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Author: Peggy Dunbar, Med, PDt, CDE
Source: Complications: Digestive Problems

Constipation

Constipation is the most common digestive problem. Some estimates say up to 60 percent of people with diabetes may have reported bouts of constipation (constipation is generally considered less than three bowel movements per week).

Constipation appears to be more common in inactive people and is not, contrary to popular belief, a normal part of aging. If constipation persists, talk to your diabetes educator or physician. Some medications cause constipation (including some antacids, calcium and iron supplements, some antihypertensive medications, etc). Treatment should include an assessment and discontinuation of unnecessary medications, a diet high in fiber, adequate liquids, normalization of blood glucose and regular activity. When a high-fiber diet is not well tolerated due to other symptoms of gastroparesis, or when constipation is persistent, laxatives may be prescribed.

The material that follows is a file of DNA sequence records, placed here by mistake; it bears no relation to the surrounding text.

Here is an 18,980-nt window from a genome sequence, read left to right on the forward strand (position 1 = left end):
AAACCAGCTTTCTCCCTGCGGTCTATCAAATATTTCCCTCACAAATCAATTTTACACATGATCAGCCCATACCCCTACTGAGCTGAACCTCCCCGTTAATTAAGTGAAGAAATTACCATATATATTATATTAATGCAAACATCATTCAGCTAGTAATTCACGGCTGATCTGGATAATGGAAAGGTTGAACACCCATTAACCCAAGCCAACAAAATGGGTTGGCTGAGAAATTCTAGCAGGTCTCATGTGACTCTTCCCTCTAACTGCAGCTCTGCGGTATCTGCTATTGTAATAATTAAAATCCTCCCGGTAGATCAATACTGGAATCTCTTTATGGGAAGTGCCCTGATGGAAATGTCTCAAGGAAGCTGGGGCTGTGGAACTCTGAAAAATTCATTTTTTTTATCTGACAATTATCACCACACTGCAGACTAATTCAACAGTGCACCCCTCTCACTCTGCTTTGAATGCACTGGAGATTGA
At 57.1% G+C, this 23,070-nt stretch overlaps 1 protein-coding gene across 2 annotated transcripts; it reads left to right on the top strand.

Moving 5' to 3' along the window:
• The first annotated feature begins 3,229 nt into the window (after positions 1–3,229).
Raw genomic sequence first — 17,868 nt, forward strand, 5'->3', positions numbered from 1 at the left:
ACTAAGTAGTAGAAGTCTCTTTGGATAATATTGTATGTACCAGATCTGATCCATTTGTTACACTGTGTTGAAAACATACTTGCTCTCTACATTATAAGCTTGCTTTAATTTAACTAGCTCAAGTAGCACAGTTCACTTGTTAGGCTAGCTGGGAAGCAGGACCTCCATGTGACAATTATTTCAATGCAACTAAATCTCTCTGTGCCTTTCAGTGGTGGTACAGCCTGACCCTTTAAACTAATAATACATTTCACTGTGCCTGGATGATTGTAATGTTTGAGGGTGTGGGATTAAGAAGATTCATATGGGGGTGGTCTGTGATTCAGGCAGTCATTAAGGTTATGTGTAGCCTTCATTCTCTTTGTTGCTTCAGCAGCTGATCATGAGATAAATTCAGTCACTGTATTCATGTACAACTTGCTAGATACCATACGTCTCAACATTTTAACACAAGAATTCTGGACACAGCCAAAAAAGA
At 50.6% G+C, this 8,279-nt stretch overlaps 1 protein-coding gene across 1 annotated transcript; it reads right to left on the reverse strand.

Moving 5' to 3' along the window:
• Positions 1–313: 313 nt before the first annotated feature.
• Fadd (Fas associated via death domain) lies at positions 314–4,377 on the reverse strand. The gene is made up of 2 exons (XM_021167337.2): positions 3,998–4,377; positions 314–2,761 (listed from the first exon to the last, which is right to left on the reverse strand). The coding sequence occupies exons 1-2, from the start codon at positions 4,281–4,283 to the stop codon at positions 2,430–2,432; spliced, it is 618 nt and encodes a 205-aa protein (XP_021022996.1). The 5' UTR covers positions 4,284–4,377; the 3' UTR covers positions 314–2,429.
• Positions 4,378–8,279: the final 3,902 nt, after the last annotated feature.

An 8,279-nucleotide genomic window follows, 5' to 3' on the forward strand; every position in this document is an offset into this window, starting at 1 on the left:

What and when you eat is extremely important when you have diabetes, and when your digestive system is disrupted, control becomes very difficult. Treatment should be started as soon as possible when digestive problems arise. Remember, however, that bowel changes should be carefully monitored by your diabetes management team.